There is big trouble on Little Hanaford and Garrard Creek roads: enough for Lewis County to declare the two roads in a state of emergency to expedite the public works process.
Thanks to the declarations, Lewis County Public Works will be able to begin work on both roads soon with the hopes of finishing the projects this summer.
A state of emergency is defined by the county as something posing an imminent threat to public health, safety or the environment that requires immediate action.
Little Hanaford runs beside China Creek east of Centralia as it enters the city. After flooding in January, what started as a small divot in the road quickly turned into a crack big enough to shut down one lane near the intersection of Salzer Valley Road.
In January, the crack was about 150 feet long and at least a foot deep. Since, it has only continued to slide out. Under the part of the road that is cracked, there is also a City of Centralia waterline that, if broken, would shut off water to the valley.
“The cracks have been growing and it appears to me that there is also some slumping taking place,” said Little Hanaford resident Erik Dahl on Wednesday. “It is only a matter of time before the one remaining lane collapses and I am very relieved to hear that a state of emergency has been declared by the county. … There is really no other road in and out for all the residents of the valley except a logging road and I have no idea where it goes or what condition it is in for passenger cars.”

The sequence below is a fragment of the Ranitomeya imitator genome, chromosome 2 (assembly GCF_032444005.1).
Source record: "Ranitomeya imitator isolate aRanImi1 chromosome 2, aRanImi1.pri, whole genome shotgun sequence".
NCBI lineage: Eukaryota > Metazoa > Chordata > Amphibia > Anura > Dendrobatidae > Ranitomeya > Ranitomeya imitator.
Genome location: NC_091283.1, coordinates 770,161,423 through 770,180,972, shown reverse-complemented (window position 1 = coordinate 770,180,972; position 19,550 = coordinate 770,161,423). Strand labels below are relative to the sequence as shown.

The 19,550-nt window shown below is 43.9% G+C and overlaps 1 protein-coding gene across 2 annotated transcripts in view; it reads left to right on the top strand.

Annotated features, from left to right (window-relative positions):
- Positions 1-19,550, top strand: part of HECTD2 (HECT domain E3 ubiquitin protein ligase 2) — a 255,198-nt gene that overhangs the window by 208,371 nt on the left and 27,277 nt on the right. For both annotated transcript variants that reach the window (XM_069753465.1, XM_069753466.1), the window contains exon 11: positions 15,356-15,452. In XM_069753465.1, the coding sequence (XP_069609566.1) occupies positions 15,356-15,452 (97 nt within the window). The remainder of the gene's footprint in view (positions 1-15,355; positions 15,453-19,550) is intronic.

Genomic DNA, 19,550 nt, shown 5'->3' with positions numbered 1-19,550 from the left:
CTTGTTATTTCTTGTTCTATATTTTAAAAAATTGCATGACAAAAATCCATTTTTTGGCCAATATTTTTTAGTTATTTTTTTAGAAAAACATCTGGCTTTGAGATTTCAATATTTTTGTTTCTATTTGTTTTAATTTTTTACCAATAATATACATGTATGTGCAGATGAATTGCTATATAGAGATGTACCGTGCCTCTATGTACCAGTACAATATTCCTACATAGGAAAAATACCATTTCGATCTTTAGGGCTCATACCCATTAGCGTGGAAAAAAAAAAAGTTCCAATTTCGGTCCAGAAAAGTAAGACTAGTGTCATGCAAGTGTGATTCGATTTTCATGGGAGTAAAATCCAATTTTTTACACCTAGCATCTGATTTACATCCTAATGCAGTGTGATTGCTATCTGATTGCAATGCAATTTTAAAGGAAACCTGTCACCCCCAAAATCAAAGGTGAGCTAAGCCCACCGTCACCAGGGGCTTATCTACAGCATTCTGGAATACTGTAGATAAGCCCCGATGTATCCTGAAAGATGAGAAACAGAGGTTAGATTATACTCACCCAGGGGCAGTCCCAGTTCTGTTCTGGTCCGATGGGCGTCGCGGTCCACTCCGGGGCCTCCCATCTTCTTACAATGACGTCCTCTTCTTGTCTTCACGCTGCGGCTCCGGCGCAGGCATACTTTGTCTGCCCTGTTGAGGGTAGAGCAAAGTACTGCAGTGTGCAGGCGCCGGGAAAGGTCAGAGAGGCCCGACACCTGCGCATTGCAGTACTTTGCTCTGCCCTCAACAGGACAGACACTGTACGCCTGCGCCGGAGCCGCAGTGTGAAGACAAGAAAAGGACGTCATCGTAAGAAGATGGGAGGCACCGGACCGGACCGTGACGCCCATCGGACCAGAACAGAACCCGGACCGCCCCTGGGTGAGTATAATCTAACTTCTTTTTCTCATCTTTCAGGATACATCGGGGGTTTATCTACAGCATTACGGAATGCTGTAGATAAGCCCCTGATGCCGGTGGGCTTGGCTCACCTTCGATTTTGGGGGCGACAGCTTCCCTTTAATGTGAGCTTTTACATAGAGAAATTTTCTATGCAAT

Dahl added he is very grateful the county is taking immediate action and hopes Public Works can “cut through the red tape” to get repairs done as quickly as possible.
Between the waterline and accessibility for residents, Public Works Director Josh Metcalf on Tuesday said, “There is an immediate need to get that taken care of.”
For Garrard Creek Road, there is a similar problem, but it is less obvious.
The road is in the northwesternmost lip of Lewis County near the borders of Grays Harbor and Thurston counties. Independence Creek runs alongside it and under it before entering the Independence Valley and emptying into the Chehalis River.
After a series of winter storms and floods ripped through the valley over the last year, Independence Creek was redirected by an in-stream log. It has since been scouring the adjacent roadway.
“We need to get in there this season and try to mitigate any additional damage as well as prevent catastrophic failure of our roadway,” Metcalf said. “This project is being declared an emergency so we can get in there within the fish window of this summer.”
After a question from Commissioner Lee Grose, Metcalf clarified the damage was not occurring on the area where a bridge carries Garrard Creek Road over Independence Creek, rather, the significant erosion is affecting the road itself.
The scouring is located between mile markers 2.75 and 2.87.